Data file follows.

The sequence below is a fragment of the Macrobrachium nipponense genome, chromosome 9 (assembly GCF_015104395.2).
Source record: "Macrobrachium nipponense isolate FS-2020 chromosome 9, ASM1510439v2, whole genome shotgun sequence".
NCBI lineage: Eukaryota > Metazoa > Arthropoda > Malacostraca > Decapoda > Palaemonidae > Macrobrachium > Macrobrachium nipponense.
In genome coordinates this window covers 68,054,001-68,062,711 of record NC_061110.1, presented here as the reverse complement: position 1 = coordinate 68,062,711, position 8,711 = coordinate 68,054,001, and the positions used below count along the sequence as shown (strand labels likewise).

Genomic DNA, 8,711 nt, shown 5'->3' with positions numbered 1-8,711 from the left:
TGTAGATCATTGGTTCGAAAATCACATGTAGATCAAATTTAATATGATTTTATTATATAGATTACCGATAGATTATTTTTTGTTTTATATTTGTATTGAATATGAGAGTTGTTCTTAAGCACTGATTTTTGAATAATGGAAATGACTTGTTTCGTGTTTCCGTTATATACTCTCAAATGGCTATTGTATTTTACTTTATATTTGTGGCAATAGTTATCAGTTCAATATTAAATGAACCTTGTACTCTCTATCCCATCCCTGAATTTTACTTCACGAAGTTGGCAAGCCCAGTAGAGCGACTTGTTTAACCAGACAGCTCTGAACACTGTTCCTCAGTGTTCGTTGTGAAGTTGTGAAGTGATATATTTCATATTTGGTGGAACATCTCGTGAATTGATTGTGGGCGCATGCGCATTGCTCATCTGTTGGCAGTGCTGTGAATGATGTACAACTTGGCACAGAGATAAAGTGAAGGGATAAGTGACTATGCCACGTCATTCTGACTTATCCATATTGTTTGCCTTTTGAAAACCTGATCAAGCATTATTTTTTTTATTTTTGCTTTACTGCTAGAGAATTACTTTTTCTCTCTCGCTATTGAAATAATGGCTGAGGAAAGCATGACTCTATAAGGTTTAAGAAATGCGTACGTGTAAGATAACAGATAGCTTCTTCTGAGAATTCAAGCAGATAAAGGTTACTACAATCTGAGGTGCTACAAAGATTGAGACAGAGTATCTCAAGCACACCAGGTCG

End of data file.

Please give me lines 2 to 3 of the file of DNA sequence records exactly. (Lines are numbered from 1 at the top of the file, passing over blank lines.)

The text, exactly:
Source record: "Macrobrachium nipponense isolate FS-2020 chromosome 9, ASM1510439v2, whole genome shotgun sequence".
NCBI lineage: Eukaryota > Metazoa > Arthropoda > Malacostraca > Decapoda > Palaemonidae > Macrobrachium > Macrobrachium nipponense.